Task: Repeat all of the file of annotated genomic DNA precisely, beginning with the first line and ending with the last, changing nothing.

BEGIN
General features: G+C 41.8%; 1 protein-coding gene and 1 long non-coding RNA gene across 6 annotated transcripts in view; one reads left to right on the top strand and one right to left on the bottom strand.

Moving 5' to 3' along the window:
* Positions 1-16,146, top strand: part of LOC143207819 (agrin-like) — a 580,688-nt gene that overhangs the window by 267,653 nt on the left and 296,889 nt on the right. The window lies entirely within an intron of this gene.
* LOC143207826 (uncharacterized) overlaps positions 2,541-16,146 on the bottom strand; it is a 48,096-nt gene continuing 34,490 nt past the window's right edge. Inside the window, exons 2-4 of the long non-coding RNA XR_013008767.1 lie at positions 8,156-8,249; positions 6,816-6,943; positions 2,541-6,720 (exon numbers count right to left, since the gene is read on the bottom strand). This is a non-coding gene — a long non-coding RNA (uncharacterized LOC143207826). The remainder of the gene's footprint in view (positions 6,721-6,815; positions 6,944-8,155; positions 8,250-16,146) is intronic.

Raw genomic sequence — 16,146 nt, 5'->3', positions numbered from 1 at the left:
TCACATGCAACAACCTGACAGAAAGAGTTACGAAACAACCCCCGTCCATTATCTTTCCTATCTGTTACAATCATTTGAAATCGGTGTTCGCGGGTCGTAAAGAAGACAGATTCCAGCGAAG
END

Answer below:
General features: G+C 41.8%; 1 protein-coding gene and 1 long non-coding RNA gene across 6 annotated transcripts in view; one reads left to right on the top strand and one right to left on the bottom strand.

Moving 5' to 3' along the window:
* Positions 1-16,146, top strand: part of LOC143207819 (agrin-like) — a 580,688-nt gene that overhangs the window by 267,653 nt on the left and 296,889 nt on the right. The window lies entirely within an intron of this gene.
* LOC143207826 (uncharacterized) overlaps positions 2,541-16,146 on the bottom strand; it is a 48,096-nt gene continuing 34,490 nt past the window's right edge. Inside the window, exons 2-4 of the long non-coding RNA XR_013008767.1 lie at positions 8,156-8,249; positions 6,816-6,943; positions 2,541-6,720 (exon numbers count right to left, since the gene is read on the bottom strand). This is a non-coding gene — a long non-coding RNA (uncharacterized LOC143207826). The remainder of the gene's footprint in view (positions 6,721-6,815; positions 6,944-8,155; positions 8,250-16,146) is intronic.

Raw genomic sequence — 16,146 nt, 5'->3', positions numbered from 1 at the left:
TCACATGCAACAACCTGACAGAAAGAGTTACGAAACAACCCCCGTCCATTATCTTTCCTATCTGTTACAATCATTTGAAATCGGTGTTCGCGGGTCGTAAAGAAGACAGATTCCAGCGAAG